IBM Decision Optimization
From archive: February 2012 X
We published a guest commentary in Logistics Viewpoints titled Safety Stock Helps Buffer Against Variability in the Supply Chain.
The commentary discusses how inventory optimization is critical business process that allows a firm to reduce out of stocks, late shipments (and penalties), reduce expediting, and reduce inventory (and free up cash).
IBM recently launched a national television ad on Smarter Commerce. It is definitely worth a quick view.
For supply chain professionals, what is interesting is this ever growing importance of the supply chain in meeting your firm's strategy. As the ad points out, once new trends are spotted, you need to make sure your production and distribution capabilities are flexible and robust enough to meet the new demand.
This is where supply chain optimization can help. It helps by making sure you can re-optimize production plans, distribution plans, and that you have strategically placed inventory within your system. Often, this means that you have positioned key raw material components so you have maximum flexibility (click here for a white paper on the role of inventory optimization).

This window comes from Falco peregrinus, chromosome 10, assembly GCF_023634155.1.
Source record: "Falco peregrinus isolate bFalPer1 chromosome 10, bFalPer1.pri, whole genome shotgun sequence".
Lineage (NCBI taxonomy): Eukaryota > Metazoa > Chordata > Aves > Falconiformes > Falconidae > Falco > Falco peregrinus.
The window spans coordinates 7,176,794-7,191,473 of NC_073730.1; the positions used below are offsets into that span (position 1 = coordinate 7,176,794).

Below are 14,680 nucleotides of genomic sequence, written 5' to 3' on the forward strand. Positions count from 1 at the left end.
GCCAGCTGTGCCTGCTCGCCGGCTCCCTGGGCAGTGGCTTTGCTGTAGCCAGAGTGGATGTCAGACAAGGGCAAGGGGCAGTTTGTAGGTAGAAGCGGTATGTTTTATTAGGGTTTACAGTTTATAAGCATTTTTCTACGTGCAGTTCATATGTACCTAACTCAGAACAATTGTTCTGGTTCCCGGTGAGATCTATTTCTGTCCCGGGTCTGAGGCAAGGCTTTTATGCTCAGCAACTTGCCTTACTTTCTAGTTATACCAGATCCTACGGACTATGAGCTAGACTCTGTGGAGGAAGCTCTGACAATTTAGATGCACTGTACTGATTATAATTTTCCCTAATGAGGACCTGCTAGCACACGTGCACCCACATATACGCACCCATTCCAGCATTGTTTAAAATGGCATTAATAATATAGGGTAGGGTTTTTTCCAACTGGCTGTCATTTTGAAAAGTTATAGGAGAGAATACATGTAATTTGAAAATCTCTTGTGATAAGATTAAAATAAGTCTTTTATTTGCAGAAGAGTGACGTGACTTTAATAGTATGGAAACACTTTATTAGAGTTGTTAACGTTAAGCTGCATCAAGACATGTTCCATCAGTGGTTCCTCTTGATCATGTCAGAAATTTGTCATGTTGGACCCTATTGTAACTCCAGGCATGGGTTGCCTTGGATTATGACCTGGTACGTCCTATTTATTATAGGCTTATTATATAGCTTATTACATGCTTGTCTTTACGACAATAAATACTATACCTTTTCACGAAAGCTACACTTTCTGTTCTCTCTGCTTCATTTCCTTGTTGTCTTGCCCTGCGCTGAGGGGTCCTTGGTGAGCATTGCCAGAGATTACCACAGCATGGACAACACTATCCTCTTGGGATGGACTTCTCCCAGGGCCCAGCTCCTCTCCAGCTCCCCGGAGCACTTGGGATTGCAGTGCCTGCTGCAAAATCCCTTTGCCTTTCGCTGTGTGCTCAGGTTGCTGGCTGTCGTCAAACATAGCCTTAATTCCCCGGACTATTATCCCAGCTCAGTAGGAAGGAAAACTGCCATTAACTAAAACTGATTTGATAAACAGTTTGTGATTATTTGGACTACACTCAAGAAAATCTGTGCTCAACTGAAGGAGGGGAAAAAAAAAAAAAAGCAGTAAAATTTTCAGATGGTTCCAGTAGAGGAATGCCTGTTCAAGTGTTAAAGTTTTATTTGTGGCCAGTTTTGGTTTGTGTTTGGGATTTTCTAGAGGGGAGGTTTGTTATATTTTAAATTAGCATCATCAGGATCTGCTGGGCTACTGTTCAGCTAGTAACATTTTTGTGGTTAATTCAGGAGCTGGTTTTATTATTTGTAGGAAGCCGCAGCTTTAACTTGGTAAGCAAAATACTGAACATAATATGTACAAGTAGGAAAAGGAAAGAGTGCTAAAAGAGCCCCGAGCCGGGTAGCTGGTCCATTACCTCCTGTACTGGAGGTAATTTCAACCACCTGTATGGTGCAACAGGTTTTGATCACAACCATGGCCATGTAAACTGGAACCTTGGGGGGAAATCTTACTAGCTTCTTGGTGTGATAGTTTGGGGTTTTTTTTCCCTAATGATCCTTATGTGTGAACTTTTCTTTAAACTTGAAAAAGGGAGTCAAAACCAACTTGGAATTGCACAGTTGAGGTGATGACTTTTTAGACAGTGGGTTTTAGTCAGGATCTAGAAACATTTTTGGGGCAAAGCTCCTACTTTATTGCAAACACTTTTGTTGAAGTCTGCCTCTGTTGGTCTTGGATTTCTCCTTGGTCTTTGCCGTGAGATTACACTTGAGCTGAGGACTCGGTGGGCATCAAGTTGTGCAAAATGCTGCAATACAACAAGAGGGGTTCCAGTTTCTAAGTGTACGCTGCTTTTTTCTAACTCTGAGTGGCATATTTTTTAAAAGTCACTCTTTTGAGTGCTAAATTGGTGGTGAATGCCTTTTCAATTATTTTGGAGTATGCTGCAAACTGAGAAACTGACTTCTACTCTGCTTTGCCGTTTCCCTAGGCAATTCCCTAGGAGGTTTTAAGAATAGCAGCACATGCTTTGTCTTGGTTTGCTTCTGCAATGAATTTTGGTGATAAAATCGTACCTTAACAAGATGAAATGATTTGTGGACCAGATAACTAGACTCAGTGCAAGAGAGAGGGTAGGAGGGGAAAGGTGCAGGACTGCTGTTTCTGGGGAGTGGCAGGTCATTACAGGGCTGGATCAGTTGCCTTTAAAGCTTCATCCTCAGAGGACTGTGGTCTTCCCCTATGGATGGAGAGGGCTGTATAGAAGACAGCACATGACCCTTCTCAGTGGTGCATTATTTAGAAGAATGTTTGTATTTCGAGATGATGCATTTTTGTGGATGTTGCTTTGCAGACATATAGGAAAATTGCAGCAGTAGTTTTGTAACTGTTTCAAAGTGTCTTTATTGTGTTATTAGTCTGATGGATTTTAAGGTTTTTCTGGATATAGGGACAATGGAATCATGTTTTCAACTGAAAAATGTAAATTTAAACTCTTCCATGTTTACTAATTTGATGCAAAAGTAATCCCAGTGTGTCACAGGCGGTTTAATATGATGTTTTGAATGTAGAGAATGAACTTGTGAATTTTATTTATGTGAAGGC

At the 2011 annual CSCMP conference, Walmart's Greg Forbis spoke to a full session about Walmart's inbound supply chain. SupplyChainDigest reported on the talk. Here a a paragraph from their article that represents the challenge and opportunity:
During the talk, Mr. Forbis mentioned the use of optimization to help with this problem.
This is a great example of how optimization can help firms. When you have an almost unlimited number choices, optimization technology helps you sort through the possibilities. This is especially true with transportation optimization. We have previously discussed how deceptively difficult routing problems are (click here and here for more information).
With Inbound logistics, the optimization is even more difficult. For example, you may need to find routes that pick up from multiple vendors and make drop-offs at multiple distribution centers. Most routing optimization focuses on outbound routes from a depot to stores. A nice advantage of IBM's Transportation Analyst is that engine is based on the Constraint Programming engine that gives you the ability to model inbound logistics and find great solutions that you otherwise would not find.
We often find that when we compare the results of an optimization run to the current plans, the optimization can find solutions that meet all the business rules and time constraints (which are not always met in the existing routes) and reduces the cost.